Words by Lorna Li, Photos By Brian Caldwell
Source: Fast Company
On Wednesday July 18th, I walked into Jimmy “Jimbo” Wale’s Q&A presentation thinking I would drop to my knees and swoon in the presence of the man who launched the most ambitious Internet endeavor of our time – free access to the sum of human knowledge on the planet.
I didn’t. He’s not that tall. I was fooled by Wale’s god-like cover shot on Fast Company’s April edition – back lighting does wonders. But I’m, nevertheless, hugely impressed.
As of July 20, 2007, Wikipedia has approximately 7.8 million articles in 253 languages. It is the largest, most extensive, and fastest growing encyclopedia ever compiled. Written collaboratively by volunteers around the world, editable by anyone with access to the Internet, it is a user-generated content machine. And the best thing about it – it’s treeless!
On the flip side, Wikipedia’s domination of search engine results pages (SERPs) makes it the object of fear, loathing, and secret envy among search engine optimizers (SEOs). At the heart of the debate is concern over the proliferation of amateur content on the Web, in addition to the ability of meritless and sometimes empty Wikipedia pages to achieve the top 5 positions on all keywords.
The audience at the Commonwealth Club were far more interested in the politics of Wikipedia rather than the inner workings of search engines. How accurate are Wikipedia’s posts? How does Wikipedia plan to approach censorship in China? How does Wikipedia intend to maintain neutrality of information in the face of the 2008 elections? How do you deal with paid PR firms and copyright issues?
Photo courtesy of Brian Caldwell
Jimbo’s answers were pretty much what you’d expect from a founder of a behemoth Wiki empire. At the end of the day, it all goes back to trust in the all-powerful Community – its ability to police itself, identify and eliminate pirated content, regulate neutrality and maintain accuracy of information.
Topics in the discussion included:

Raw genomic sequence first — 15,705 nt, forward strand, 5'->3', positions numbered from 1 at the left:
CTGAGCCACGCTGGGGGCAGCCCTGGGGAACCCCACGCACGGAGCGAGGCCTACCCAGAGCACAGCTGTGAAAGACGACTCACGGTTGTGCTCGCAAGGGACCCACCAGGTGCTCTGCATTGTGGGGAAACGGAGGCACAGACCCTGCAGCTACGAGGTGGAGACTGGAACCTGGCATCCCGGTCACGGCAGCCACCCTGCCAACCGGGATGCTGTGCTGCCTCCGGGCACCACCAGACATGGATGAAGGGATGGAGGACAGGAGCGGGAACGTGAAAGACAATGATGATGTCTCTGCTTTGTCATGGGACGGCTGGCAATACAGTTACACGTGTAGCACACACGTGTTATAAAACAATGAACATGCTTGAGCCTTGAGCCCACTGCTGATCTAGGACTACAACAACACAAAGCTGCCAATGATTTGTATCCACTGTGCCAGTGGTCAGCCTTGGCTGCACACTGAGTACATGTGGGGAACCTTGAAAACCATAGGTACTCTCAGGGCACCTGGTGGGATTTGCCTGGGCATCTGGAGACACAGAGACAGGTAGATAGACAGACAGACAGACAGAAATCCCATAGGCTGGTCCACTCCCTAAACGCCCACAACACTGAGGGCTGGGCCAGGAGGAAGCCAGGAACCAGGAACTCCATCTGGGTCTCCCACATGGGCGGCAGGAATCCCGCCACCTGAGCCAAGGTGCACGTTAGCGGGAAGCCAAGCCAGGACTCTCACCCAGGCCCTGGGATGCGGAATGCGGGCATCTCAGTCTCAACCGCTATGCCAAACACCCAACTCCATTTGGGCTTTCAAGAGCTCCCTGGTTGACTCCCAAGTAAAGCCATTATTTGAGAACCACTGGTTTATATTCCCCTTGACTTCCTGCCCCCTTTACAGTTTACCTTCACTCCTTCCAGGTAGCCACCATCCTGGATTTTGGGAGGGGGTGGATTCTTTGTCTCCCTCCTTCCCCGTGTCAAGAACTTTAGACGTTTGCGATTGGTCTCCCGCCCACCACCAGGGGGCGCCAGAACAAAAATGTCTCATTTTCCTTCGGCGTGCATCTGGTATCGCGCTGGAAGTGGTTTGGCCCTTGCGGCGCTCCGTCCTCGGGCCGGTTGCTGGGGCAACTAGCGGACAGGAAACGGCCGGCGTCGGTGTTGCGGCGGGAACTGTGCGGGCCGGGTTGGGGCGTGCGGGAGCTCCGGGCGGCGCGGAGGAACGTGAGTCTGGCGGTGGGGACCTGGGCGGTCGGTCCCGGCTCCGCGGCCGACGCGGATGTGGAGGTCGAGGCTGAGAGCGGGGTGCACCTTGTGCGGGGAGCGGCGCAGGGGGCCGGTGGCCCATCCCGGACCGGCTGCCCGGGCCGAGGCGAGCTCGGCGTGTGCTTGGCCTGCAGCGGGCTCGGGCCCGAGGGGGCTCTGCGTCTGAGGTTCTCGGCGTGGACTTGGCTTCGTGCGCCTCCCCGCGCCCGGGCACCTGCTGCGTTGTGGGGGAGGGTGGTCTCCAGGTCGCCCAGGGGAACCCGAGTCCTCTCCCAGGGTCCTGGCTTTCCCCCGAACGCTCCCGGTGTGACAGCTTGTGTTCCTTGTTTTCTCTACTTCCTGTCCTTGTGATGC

- Chinese censorship of Wikipedia
- Wikipedia Neutrality in the 2008 elections
- Accuracy of Wikipedia Articles
- Wikipedia and Copyright Issues
- Wikipedia Articles Written by PR Firms
Photo courtesy of Brian Caldwell
Chinese censorship of Wikipedia
On several occasions, the government and Internet service providers of the People’s Republic of China (PRC) blocked Wikipedia in mainland China due to strict censorship laws. Wikimedia sites have been blocked at least three times in their history; as with all other blocks in the PRC, there was no warning beforehand or explanations afterwards. The blocks function in a similar way to a content filter.
Censorship kills the spirit of the participatory web. Apparently, Baidu Baike, or Baidupedia, a wiki-like Chinese online encyclopedia launched by Chinese search engine Baidu is not subject to blocking. According to Jimbo, Baidupedia copied all Wikipedia’s content, censored it, and consequently, no one participates because it is not that interesting.
Wikipedia Neutrality in the 2008 elections
As Wikipedia has becoming a top starting point for informational searches, the information it contains has the ability to influence millions of minds. Fear of political agendas making their way into Wikipedia entries related to the 2008 elections were high.
Jimbo extolled the community editors on this one. His take: healthy democracies include open debate. Of course.
In the super-democratic, debate-friendly Wikipedia community, pushing an agenda doesn’t work, because editors can smell propaganda a mile away. Writers seeking to update articles relevant to the upcoming 2008 elections will need to look for ways to present issues in a way that is agreeable to both sides.
Accuracy of Wikipedia Articles
High profile articles are easier to verify. However, Wikipedia editors have the most trouble verifying the accuracy of lower profile articles, especially posts about people who are somewhat notable.
Editors have deleted numerous profiles of self-promoting, individuals with no claim to fame. Since editors are required to reveal why an article has been removed, deleted profiles are ego-crushing and extremely embarrassing for all parties involved.
Wikipedia and Copyright Issues
Again, Jimbo defers the ability to root out and eliminate plagiarized content to the power and goodwill of the mob. Wikipedia’s communities tend to police themselves really well – and members don’t like copyright violations. Information that is cut and pasted from other sites into Wikipedia is easy to spot with a quick Google check. He did admit, however, that copyright-infringed images were more difficult to spot.
Wikipedia Articles Written by PR Firms
According to Jimbo, they do not have many occurrences of profiteering entries written by PR firms as originally feared. Since quality PR firms try not to make their clients look bad, they actually read the Wikipedia guidelines.
Jimbo’s recommended rules of engagement for PR firms:
The best thing to do is go to the discussion tab, openly explain who you are and why you’ve made changes, leave references, and explain why the edit supports neutrality.
Why Do SEOs hate Wikipedia?
Read why Wikipedia Dominates Search Engine Results Pages.
Lorna Li and Jimbo Wales. Photo courtesy of Brian Caldwell
Wikipedia Defies China’s Censors
Why Is This Man Smiling?
jimmy wales, jimmy+wales, jimbo jimbo+wales, commonwealth club, wikipedia, wikipedia and 2008 elections, censorship in china, lorna li, lorna+li, brian caldwell, brian+caldwell